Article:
This flies in the face of facts: India is already the world’s fifth largest emitter, and will soon overtake No. 3 and 4, Japan and Russia. Surely, the responsibility for reversing climate change — a global, universal good, if there was one — cannot be confined to the top four emitters, or, for that matter, 20. The South cannot evade the secondary onus, or postpone its obligations indefinitely.
It’s pernicious to cite per capita emissions as the sole ethical criterion for defining global responsibility. Per capita numbers mean little in India's highly unequal, stratified society, with some of the world's highest rich-poor inequalities. Nor do they take into account India's low per capita access to “natural sinks”, like oceans and forests.
It is not India’s poor, the bulk of whom survive at subsistence level, whose emissions are rising. It is the 80 to 100-million-strong rich and middle-classes, who are on a consumption binge — as if there were no tomorrow. Their insatiable appetite is driving an unprecedented boom in automobiles, air-conditioners, washing machines, microwave ovens and plasma TV.
It is unethical and cynical for the government to obliterate this crucial distinction and hide behind the poor. It should admit that there is not one India, but two, as regards climate change: the 700 million who lack access to modern cooking fuels and tap water; and the elite with its wasteful luxury consumption. The world too should treat India as a dual entity.
Three other points are pertinent. First, India admits there is a universal obligation to mitigate climate change. A universal objective is worth pursuing; it is intrinsically a global good. No conditions should be attached to it — e.g. extraneous benefits such as free technology, or a Marshall Plan-II, which subsidises the South.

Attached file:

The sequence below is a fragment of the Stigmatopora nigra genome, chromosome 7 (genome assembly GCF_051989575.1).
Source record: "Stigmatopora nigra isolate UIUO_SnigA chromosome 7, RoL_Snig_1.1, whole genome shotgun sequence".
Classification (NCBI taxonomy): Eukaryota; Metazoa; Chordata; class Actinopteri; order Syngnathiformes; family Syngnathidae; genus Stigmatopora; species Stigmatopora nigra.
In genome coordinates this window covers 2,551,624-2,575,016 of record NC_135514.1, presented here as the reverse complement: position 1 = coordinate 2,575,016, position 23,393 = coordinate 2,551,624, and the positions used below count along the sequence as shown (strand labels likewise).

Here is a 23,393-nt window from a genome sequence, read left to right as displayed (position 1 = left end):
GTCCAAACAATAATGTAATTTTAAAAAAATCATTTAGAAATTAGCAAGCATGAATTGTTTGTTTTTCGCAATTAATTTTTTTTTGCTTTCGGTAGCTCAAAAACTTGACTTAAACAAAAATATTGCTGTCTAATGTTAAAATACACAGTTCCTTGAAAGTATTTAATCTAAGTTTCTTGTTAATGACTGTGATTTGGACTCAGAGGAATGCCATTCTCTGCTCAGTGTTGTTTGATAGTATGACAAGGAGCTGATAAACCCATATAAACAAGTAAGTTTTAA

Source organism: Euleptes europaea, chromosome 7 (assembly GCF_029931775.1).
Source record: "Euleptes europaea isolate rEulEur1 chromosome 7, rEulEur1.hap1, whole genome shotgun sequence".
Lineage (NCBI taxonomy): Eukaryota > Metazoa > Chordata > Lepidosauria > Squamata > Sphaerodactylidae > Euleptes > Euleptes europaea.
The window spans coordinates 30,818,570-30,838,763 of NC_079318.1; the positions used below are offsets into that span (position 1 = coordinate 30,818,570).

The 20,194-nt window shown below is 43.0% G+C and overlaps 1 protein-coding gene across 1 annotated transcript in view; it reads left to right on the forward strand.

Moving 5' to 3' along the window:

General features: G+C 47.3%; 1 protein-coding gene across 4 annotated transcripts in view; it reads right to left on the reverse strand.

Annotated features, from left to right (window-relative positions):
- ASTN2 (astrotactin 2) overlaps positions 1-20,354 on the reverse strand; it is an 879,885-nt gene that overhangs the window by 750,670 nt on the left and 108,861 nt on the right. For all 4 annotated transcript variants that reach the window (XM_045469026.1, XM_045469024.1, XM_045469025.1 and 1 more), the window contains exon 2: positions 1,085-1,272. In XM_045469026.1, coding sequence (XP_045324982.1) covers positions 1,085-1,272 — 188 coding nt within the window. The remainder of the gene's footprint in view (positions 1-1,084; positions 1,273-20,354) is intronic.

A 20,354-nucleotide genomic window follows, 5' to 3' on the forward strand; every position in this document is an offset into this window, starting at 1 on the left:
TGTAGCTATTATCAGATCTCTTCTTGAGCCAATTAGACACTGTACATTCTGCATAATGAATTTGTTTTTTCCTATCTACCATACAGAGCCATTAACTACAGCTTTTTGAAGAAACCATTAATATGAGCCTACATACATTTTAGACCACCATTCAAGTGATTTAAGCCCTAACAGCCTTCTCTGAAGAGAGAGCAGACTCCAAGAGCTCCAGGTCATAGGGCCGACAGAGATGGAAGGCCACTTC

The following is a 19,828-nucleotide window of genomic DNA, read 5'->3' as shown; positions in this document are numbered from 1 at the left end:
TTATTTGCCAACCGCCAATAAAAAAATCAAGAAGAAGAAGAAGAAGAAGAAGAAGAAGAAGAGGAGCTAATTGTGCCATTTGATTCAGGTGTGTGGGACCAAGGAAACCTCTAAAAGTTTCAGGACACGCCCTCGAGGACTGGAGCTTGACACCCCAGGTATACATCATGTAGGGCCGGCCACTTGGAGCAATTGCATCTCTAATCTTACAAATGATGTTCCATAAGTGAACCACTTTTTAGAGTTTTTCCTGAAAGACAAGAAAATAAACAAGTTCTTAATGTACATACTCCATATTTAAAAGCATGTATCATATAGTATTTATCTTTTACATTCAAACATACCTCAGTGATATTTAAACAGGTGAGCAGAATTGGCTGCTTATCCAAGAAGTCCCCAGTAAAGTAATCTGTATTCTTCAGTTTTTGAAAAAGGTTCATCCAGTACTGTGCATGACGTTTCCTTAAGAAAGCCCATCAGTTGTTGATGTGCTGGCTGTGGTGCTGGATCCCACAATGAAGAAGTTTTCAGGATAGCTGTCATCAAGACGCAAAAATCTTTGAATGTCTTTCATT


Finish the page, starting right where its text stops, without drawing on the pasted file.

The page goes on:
Second, there is a strong case for freeing all technology of patents. But that is a generic argument against allowing monopolies in the name of supporting “innovation”: in fact, over 95 per cent of patents are never worked; they are used to claim denial and exclusion, which leads to misanthropy, as in the case of HIV-AIDS drugs. The argument cannot be used selectively for emission-reducing technologies alone.
Third, India cannot convincingly claim it is on a low-emission path by citing CNG buses, the Metro Rail, reductions in energy use per unit of output in certain industries, and by arguing that its environmental and energy efficiency programmes have produced handsome results.
No study has demonstrated that the Metro contributes to emission reductions, especially compared to public buses, or that its efficiency overcomes its adverse environmental, energy and economic impact, including concentration of high-rise districts. For every unit addition to such expensive “public” transport modes, there is a several-fold increase in privatised transport: India’s car production has doubled in six years.
Most countries have seen a decline in energy consumption per unit output. India’s performance isn’t impressive. India’s emissions per absolute dollar of GDP are four times higher than America’s. India’s highly carbon-inefficient economy ranks 85th among 141 countries. India is more carbon inefficient than Bangladesh, Brazil or Indonesia; or even Northern countries like Germany, Britain, France, Italy, Spain, Japan and Sweden.
India’s environmental record is embarrassing: the extensive deforestation, relentless pollution of rivers, runaway growth of hazardous industries, construction of big dams (which cause a fourth of our emissions), and promotion of technologies like nuclear power, which produce long-lived wastes. India is indisputably on an ecologically unsound growth path.
On any criterion of environmental equity, India must stop whining about pressure to cap its emissions, and move towards real cuts. That is the best way of laying claim to global moral and ecological leadership-and the ideal means of recovering, and making an example out of, our rapidly eroding tradition of austerity.